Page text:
My Youth & Joy Are Yours, As Well
September 12, 2020 / Eunjae Kim
In honor of those who came before me, with much love and gratitude.
With all due respect and affection, my grandpa is, at first glance, not a remarkable man. He stands only a couple inches taller than me, with a slightly large head sitting on his square shoulders. His voice resembles the sound of gravels gritting together at the bottom of a riverbed. Smiles rarely adorn his face; his mouth seems to be permanently set in a grim line, emotionless and calculating. All of it is insignificant, but his eyes are different. His eyes are striking, not in their appearance, but in their piercing gaze that makes you stand a little straighter and uncovers your carefully concealed flaws. I’d always been scared of those eagle eyes because they seemed to follow my younger self and notice my every misstep. What I saw as enjoying my childhood, he saw as unnecessary.
Initially, six-year-old me didn’t understand the reasons behind his disapproval. The bounce in my steps and my lack of interest in my education seemed to baffle and even offend him. What was so wrong— didn’t all kids carelessly leave trails of muddy footprints on the floor after a day of collecting rainwater and mud on the soles of rain boots? Wasn’t it normal for a kindergartener to protest against going to school? Whenever I had these “incidents,” my grandpa told me that he expected more than this childish behavior because I had to be someone great that would make my country proud. The burden was too much for my frail shoulders to bear. I only understood why we never saw eye to eye years later, when he told me the story of his grim upbringing.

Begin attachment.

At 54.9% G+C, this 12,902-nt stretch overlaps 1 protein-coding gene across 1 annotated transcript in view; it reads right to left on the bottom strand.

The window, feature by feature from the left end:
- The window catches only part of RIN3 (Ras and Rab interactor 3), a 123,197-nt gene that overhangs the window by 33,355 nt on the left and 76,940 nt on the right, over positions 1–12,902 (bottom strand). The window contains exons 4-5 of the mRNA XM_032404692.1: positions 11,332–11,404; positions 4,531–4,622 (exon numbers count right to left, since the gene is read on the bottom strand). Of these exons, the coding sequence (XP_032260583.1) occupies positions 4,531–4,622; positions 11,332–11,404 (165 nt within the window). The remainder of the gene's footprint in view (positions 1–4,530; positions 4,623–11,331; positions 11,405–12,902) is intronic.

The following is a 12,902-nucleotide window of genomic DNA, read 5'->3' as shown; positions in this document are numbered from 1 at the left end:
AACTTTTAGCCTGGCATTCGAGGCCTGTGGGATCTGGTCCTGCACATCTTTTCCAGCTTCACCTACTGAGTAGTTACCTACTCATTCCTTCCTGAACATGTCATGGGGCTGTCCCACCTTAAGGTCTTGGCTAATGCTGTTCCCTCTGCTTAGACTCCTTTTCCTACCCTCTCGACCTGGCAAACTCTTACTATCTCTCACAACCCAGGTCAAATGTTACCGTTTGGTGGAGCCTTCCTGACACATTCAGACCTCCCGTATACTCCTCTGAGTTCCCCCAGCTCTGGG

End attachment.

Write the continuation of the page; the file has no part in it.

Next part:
My grandpa told me he was robbed of his youth, like many Korean men and women his age. He said he doesn’t remember much of his father, who never returned home from World War II. By his fifth birthday, although World War II was over, the Korean War began. Once the North Korean soldiers closed in on his hometown, he was forced to flee with nothing but the clothes on his back. With the trains at full capacity, my grandpa made his treacherous journey across the country on the top of a train roof, pressed against a sea of other bodies. Pushed by the crowd and harsh winds, heaps of asylum seekers around him fell to their deaths. As his small stubby fingers desperately gripped onto every groove of the train top that they could reach, he prayed that the train would outrun the North Korean soldiers that were bulldozing their way through the Korean peninsula. He was penniless, fatherless, homeless. A child born in times of war. That was the harsh reality for my grandpa’s generation: fleeing or fighting for survival amid the Korean War, no sight of childhood innocence to be found.